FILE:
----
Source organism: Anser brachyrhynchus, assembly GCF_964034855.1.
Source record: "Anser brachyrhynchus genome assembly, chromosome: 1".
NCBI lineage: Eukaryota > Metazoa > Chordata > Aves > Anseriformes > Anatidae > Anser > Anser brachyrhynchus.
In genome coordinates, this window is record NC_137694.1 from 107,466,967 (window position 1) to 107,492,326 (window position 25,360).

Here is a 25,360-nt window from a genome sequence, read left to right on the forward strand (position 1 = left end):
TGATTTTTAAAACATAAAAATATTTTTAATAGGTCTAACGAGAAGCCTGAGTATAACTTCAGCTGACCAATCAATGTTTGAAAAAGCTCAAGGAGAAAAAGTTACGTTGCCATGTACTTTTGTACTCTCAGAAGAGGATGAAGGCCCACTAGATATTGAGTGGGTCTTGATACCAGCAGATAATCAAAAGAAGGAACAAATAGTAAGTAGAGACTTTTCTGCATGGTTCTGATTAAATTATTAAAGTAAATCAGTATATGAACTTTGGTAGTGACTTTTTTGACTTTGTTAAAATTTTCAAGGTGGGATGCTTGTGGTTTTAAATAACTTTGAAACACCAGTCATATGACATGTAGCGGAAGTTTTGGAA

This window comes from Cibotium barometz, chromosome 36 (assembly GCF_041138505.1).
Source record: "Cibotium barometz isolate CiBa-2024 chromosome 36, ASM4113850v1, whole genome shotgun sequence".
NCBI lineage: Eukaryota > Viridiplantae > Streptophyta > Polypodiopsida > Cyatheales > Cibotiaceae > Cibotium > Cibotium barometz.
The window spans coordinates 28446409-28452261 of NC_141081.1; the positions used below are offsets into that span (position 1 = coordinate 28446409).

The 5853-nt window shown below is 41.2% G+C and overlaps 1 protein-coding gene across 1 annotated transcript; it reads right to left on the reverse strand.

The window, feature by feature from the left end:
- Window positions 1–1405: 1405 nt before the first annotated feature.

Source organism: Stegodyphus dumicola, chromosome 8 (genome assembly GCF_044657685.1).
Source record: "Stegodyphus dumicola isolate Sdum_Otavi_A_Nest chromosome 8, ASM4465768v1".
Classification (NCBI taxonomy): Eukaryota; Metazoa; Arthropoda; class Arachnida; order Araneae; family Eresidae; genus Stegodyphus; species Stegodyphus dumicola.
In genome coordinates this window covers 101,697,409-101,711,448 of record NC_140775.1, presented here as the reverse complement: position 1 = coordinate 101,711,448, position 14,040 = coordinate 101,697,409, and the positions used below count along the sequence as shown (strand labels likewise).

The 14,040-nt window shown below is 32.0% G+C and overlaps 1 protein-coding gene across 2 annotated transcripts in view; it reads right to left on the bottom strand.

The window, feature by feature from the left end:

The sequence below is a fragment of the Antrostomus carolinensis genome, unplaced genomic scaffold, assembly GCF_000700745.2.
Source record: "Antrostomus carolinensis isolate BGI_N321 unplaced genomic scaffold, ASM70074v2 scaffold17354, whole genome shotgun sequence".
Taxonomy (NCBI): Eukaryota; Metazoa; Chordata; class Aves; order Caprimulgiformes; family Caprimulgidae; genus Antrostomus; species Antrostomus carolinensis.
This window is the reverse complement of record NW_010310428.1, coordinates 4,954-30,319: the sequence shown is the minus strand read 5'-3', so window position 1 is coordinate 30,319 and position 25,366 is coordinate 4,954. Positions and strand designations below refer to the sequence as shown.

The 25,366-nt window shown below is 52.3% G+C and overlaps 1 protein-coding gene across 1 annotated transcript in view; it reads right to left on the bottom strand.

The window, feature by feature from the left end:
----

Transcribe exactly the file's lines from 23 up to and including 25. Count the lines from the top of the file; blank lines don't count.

This window is the reverse complement of record NW_010310428.1, coordinates 4,954-30,319: the sequence shown is the minus strand read 5'-3', so window position 1 is coordinate 30,319 and position 25,366 is coordinate 4,954. Positions and strand designations below refer to the sequence as shown.

The 25,366-nt window shown below is 52.3% G+C and overlaps 1 protein-coding gene across 1 annotated transcript in view; it reads right to left on the bottom strand.

The window, feature by feature from the left end: